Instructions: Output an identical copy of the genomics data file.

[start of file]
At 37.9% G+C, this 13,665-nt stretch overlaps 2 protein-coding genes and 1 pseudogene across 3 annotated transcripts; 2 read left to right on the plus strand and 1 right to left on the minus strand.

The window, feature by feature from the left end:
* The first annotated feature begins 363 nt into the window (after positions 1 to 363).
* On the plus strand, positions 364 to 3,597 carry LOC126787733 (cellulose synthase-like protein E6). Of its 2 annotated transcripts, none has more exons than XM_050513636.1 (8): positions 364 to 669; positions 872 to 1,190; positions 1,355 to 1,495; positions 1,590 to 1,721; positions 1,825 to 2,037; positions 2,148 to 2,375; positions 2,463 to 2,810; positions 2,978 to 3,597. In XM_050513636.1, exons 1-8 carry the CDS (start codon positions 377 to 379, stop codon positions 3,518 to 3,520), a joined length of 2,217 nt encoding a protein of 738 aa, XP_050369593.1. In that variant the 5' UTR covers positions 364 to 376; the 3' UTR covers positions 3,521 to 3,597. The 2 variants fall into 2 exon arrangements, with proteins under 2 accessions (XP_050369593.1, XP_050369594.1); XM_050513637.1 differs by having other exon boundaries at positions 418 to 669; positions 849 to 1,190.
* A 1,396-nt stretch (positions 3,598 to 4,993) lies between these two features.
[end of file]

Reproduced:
At 37.9% G+C, this 13,665-nt stretch overlaps 2 protein-coding genes and 1 pseudogene across 3 annotated transcripts; 2 read left to right on the plus strand and 1 right to left on the minus strand.

The window, feature by feature from the left end:
* The first annotated feature begins 363 nt into the window (after positions 1 to 363).
* On the plus strand, positions 364 to 3,597 carry LOC126787733 (cellulose synthase-like protein E6). Of its 2 annotated transcripts, none has more exons than XM_050513636.1 (8): positions 364 to 669; positions 872 to 1,190; positions 1,355 to 1,495; positions 1,590 to 1,721; positions 1,825 to 2,037; positions 2,148 to 2,375; positions 2,463 to 2,810; positions 2,978 to 3,597. In XM_050513636.1, exons 1-8 carry the CDS (start codon positions 377 to 379, stop codon positions 3,518 to 3,520), a joined length of 2,217 nt encoding a protein of 738 aa, XP_050369593.1. In that variant the 5' UTR covers positions 364 to 376; the 3' UTR covers positions 3,521 to 3,597. The 2 variants fall into 2 exon arrangements, with proteins under 2 accessions (XP_050369593.1, XP_050369594.1); XM_050513637.1 differs by having other exon boundaries at positions 418 to 669; positions 849 to 1,190.
* A 1,396-nt stretch (positions 3,598 to 4,993) lies between these two features.